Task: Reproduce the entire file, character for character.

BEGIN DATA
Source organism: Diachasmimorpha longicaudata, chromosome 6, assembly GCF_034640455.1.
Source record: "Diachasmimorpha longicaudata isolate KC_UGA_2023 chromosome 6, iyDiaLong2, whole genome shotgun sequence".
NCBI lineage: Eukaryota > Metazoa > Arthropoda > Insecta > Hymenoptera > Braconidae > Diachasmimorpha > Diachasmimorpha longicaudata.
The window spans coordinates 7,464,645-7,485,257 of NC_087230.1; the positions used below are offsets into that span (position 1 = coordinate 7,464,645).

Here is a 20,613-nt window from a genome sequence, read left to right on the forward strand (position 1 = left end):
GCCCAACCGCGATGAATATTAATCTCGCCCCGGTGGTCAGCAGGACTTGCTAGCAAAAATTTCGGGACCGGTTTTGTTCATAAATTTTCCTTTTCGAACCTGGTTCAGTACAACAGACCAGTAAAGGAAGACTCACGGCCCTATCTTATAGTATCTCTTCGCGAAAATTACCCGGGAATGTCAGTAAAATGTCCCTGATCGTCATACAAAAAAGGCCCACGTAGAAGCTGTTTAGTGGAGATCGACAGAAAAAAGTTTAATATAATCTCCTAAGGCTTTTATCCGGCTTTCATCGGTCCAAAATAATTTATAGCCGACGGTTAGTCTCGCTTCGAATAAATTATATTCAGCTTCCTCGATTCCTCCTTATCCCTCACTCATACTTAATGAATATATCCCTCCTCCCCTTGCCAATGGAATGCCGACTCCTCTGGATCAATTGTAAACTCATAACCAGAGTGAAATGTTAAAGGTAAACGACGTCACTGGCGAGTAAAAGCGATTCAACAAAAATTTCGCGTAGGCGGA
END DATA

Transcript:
Source organism: Diachasmimorpha longicaudata, chromosome 6, assembly GCF_034640455.1.
Source record: "Diachasmimorpha longicaudata isolate KC_UGA_2023 chromosome 6, iyDiaLong2, whole genome shotgun sequence".
NCBI lineage: Eukaryota > Metazoa > Arthropoda > Insecta > Hymenoptera > Braconidae > Diachasmimorpha > Diachasmimorpha longicaudata.
The window spans coordinates 7,464,645-7,485,257 of NC_087230.1; the positions used below are offsets into that span (position 1 = coordinate 7,464,645).

Here is a 20,613-nt window from a genome sequence, read left to right on the forward strand (position 1 = left end):
GCCCAACCGCGATGAATATTAATCTCGCCCCGGTGGTCAGCAGGACTTGCTAGCAAAAATTTCGGGACCGGTTTTGTTCATAAATTTTCCTTTTCGAACCTGGTTCAGTACAACAGACCAGTAAAGGAAGACTCACGGCCCTATCTTATAGTATCTCTTCGCGAAAATTACCCGGGAATGTCAGTAAAATGTCCCTGATCGTCATACAAAAAAGGCCCACGTAGAAGCTGTTTAGTGGAGATCGACAGAAAAAAGTTTAATATAATCTCCTAAGGCTTTTATCCGGCTTTCATCGGTCCAAAATAATTTATAGCCGACGGTTAGTCTCGCTTCGAATAAATTATATTCAGCTTCCTCGATTCCTCCTTATCCCTCACTCATACTTAATGAATATATCCCTCCTCCCCTTGCCAATGGAATGCCGACTCCTCTGGATCAATTGTAAACTCATAACCAGAGTGAAATGTTAAAGGTAAACGACGTCACTGGCGAGTAAAAGCGATTCAACAAAAATTTCGCGTAGGCGGA